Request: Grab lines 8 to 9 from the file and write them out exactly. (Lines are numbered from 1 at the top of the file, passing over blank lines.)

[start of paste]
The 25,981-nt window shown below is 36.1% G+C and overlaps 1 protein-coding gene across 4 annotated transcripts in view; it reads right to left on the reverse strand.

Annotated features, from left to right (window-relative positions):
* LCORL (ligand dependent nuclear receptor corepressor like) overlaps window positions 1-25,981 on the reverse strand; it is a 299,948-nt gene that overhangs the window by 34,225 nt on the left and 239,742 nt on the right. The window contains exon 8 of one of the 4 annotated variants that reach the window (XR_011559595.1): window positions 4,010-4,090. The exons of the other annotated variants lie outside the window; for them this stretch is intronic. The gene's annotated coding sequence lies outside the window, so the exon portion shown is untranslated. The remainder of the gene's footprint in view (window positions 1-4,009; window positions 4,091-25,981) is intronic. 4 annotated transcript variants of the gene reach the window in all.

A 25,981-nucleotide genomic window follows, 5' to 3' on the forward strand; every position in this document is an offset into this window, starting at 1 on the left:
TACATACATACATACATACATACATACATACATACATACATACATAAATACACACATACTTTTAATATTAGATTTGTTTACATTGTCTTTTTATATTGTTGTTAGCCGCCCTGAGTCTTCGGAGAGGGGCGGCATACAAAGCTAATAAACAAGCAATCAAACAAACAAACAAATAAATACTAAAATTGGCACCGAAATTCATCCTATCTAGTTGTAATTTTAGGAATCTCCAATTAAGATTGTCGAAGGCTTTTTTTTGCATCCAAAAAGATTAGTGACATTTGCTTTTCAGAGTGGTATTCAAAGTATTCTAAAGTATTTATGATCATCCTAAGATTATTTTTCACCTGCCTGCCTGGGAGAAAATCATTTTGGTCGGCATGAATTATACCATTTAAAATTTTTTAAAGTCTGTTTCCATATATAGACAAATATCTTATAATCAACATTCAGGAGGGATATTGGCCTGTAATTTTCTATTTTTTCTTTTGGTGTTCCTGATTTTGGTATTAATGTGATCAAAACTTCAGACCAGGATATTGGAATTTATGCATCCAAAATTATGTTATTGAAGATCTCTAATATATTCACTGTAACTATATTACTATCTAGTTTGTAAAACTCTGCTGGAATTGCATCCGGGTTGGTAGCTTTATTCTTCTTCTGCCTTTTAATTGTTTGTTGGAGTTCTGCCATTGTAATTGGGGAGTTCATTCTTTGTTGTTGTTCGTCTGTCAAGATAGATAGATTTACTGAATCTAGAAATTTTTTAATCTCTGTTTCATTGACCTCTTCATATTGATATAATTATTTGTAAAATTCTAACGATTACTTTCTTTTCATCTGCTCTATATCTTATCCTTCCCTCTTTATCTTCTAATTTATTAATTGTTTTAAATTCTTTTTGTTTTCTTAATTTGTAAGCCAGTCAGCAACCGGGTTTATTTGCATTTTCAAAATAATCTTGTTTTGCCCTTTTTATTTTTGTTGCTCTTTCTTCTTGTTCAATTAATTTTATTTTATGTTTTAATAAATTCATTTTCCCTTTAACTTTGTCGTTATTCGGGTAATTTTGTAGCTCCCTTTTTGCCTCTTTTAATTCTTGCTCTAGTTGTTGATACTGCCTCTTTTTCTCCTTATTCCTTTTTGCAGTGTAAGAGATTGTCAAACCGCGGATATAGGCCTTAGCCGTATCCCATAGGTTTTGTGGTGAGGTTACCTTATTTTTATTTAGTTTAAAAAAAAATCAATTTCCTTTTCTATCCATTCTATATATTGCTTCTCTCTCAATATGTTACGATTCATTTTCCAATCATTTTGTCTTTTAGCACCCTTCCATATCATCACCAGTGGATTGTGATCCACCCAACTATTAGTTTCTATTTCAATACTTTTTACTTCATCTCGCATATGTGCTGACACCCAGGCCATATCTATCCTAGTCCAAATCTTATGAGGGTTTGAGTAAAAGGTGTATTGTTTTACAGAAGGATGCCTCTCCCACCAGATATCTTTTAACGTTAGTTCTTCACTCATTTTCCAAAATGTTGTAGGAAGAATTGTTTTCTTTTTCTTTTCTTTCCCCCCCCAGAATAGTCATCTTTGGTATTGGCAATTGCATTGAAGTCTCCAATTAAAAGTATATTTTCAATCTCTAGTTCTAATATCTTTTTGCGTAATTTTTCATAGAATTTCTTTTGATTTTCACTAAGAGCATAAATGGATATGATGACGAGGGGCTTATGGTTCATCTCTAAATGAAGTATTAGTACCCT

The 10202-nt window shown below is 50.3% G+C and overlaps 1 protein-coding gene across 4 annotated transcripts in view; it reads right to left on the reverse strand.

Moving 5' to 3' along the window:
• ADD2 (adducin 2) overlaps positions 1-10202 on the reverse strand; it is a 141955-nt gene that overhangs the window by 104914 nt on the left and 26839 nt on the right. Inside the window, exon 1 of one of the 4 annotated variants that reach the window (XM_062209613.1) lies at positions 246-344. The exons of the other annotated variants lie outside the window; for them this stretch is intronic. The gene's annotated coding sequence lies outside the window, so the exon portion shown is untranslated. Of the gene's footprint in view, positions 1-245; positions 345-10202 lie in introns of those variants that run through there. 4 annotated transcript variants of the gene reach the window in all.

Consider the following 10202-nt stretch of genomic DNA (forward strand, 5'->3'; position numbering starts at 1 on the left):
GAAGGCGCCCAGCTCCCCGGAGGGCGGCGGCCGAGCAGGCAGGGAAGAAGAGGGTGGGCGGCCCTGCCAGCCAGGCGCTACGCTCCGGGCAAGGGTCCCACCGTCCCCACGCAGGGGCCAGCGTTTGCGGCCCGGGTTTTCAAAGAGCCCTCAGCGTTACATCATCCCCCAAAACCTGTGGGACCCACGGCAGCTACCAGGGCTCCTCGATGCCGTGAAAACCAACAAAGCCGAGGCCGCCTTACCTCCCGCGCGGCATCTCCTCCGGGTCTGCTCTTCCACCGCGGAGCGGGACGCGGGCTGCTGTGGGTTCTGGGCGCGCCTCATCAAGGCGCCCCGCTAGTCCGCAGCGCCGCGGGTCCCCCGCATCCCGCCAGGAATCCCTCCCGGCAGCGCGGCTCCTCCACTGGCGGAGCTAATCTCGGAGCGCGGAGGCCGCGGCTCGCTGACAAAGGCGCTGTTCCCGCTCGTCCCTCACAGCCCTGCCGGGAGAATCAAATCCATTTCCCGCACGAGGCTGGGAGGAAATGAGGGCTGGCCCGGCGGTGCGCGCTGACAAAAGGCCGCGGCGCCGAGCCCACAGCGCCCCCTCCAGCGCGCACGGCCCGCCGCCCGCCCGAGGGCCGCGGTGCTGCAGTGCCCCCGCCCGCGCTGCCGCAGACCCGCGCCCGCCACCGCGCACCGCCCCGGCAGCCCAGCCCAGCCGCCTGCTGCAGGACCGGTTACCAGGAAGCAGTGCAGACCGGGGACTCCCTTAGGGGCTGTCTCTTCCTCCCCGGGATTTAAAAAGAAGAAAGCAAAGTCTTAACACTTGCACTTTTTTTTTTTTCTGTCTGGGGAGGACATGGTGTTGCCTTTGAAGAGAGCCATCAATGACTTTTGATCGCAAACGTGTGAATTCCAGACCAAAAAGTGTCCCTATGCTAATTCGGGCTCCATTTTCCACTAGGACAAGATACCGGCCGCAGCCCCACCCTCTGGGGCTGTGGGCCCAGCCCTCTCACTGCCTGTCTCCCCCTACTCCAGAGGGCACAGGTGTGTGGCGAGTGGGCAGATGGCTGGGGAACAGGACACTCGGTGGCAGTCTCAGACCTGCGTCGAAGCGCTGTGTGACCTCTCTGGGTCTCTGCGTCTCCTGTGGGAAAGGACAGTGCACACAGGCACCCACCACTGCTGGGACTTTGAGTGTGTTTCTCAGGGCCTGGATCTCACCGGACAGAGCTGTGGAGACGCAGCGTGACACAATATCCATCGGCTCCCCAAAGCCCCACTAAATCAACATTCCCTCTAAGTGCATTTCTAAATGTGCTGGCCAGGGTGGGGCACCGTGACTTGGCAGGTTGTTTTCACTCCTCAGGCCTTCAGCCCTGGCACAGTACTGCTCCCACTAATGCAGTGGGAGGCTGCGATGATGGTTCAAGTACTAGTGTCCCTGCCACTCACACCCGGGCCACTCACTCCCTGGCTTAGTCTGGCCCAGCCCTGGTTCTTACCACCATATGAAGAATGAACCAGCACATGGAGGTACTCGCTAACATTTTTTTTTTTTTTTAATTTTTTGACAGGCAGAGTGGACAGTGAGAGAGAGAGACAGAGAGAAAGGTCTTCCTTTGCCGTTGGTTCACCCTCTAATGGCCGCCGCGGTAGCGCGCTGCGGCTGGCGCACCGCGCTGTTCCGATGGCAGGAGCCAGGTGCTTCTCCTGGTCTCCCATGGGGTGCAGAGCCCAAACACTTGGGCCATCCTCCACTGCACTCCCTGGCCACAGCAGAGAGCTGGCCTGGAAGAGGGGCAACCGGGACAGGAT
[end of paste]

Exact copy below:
• ADD2 (adducin 2) overlaps positions 1-10202 on the reverse strand; it is a 141955-nt gene that overhangs the window by 104914 nt on the left and 26839 nt on the right. Inside the window, exon 1 of one of the 4 annotated variants that reach the window (XM_062209613.1) lies at positions 246-344. The exons of the other annotated variants lie outside the window; for them this stretch is intronic. The gene's annotated coding sequence lies outside the window, so the exon portion shown is untranslated. Of the gene's footprint in view, positions 1-245; positions 345-10202 lie in introns of those variants that run through there. 4 annotated transcript variants of the gene reach the window in all.

Consider the following 10202-nt stretch of genomic DNA (forward strand, 5'->3'; position numbering starts at 1 on the left):